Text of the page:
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Feb 18, 2014 6:38 AM CST
|Hi all, I got some A. timbriata and A. gardneri seeds in a trade recently, and was really excited about growing them. But so far, no sprouts. Is there a trick to starting them I don't know about? Should I have soaked them or scarified them? They've been in my seed tray, under lights with bottom heat for about a month now, I started some caudiciform ipomoea's, and some papaya at the same time, and everything else came up long ago. Any tips would be greatly appreciated.|
Feb 18, 2014 8:51 AM CST
|In my experience, some come up right away and others can take months. The fresher the seed, the quicker the germination. When I start them I get my best results by taking nail clippers and cut a sliver off the seed coat .. just enough to break it then barely cover them with potting mix. 75 to 80 degrees soil temperature is best.|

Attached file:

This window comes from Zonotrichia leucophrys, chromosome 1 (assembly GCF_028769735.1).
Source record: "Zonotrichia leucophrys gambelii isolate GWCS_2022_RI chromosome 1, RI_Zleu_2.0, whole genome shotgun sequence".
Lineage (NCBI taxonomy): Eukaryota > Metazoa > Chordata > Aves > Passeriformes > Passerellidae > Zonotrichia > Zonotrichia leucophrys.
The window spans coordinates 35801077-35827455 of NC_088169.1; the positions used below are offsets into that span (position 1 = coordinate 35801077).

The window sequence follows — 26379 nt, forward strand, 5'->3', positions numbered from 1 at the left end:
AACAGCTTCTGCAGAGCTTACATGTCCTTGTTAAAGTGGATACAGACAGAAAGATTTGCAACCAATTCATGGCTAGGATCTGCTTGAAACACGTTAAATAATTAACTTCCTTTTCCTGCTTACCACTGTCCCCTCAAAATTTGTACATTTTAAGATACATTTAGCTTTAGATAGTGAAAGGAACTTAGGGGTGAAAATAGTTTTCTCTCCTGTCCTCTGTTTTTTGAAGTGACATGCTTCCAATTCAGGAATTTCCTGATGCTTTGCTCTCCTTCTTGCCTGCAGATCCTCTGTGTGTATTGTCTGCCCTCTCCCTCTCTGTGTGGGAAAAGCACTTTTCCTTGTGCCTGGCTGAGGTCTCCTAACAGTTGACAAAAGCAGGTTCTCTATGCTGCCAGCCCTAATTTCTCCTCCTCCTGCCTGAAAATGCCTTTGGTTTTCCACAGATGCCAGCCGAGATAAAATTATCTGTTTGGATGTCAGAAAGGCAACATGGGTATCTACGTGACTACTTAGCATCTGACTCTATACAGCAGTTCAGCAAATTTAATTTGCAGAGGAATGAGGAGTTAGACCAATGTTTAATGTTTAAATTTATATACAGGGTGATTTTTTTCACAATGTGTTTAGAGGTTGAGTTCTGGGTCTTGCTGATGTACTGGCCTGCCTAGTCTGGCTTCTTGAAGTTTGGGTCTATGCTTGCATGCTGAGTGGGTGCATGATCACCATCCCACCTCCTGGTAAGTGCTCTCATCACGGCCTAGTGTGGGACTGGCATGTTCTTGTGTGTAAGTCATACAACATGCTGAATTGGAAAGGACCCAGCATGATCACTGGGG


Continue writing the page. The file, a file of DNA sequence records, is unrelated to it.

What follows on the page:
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Feb 18, 2014 9:24 AM CST
I have found that with Pipevines as Anne said the fresher the better. I start A. fimbriata in vermiculite. I usually have fresh seed as I save some every year. ( the BF's knock down mine quick so I grow alot of it.) I fill a tray with the vermiculite, let it soak up some warm water ( I add a drop of Superthrive to the water), press the seeds on top, cover w/ a zip lock bag and place them on a wire shelf over the plant lights. Even fresh they can take up to 3-4 weeks to germinate, but I usually get a few within 10 days or so. I don't have any experience with A. gardneri so can't help you there, but I know some are alot harder to germinate than others even if fresh.
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Feb 18, 2014 10:49 AM CST
|Thanks, I won't give up on them yet then. Maybe I'll try to find some fresher seeds as well, (try some different varieties too) anyone have any recommendations on a good mail order seed place that has fresh seeds?|